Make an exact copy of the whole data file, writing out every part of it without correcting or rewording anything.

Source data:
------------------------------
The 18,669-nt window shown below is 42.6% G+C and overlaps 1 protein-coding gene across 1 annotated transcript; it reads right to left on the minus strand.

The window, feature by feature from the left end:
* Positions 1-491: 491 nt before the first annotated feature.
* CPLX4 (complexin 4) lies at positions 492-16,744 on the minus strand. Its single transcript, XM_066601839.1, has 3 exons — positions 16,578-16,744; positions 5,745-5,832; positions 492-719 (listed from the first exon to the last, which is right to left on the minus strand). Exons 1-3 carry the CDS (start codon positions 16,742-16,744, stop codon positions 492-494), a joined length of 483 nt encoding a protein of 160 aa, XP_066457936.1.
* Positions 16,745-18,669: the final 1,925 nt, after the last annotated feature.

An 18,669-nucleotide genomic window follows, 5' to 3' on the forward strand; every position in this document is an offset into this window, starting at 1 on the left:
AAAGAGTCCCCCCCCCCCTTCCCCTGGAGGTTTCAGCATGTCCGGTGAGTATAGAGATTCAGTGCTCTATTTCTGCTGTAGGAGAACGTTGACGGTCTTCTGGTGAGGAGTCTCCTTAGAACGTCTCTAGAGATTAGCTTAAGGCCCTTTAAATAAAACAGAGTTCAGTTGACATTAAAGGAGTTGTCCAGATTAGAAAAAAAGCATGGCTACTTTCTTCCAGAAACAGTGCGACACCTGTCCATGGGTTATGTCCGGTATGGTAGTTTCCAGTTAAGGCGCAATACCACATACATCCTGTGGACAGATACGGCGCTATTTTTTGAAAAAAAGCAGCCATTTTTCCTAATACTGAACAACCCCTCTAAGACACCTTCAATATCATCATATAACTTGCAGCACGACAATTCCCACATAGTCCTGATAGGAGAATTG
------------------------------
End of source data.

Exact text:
The 18,669-nt window shown below is 42.6% G+C and overlaps 1 protein-coding gene across 1 annotated transcript; it reads right to left on the minus strand.

The window, feature by feature from the left end:
* Positions 1-491: 491 nt before the first annotated feature.
* CPLX4 (complexin 4) lies at positions 492-16,744 on the minus strand. Its single transcript, XM_066601839.1, has 3 exons — positions 16,578-16,744; positions 5,745-5,832; positions 492-719 (listed from the first exon to the last, which is right to left on the minus strand). Exons 1-3 carry the CDS (start codon positions 16,742-16,744, stop codon positions 492-494), a joined length of 483 nt encoding a protein of 160 aa, XP_066457936.1.
* Positions 16,745-18,669: the final 1,925 nt, after the last annotated feature.

An 18,669-nucleotide genomic window follows, 5' to 3' on the forward strand; every position in this document is an offset into this window, starting at 1 on the left:
AAAGAGTCCCCCCCCCCCTTCCCCTGGAGGTTTCAGCATGTCCGGTGAGTATAGAGATTCAGTGCTCTATTTCTGCTGTAGGAGAACGTTGACGGTCTTCTGGTGAGGAGTCTCCTTAGAACGTCTCTAGAGATTAGCTTAAGGCCCTTTAAATAAAACAGAGTTCAGTTGACATTAAAGGAGTTGTCCAGATTAGAAAAAAAGCATGGCTACTTTCTTCCAGAAACAGTGCGACACCTGTCCATGGGTTATGTCCGGTATGGTAGTTTCCAGTTAAGGCGCAATACCACATACATCCTGTGGACAGATACGGCGCTATTTTTTGAAAAAAAGCAGCCATTTTTCCTAATACTGAACAACCCCTCTAAGACACCTTCAATATCATCATATAACTTGCAGCACGACAATTCCCACATAGTCCTGATAGGAGAATTG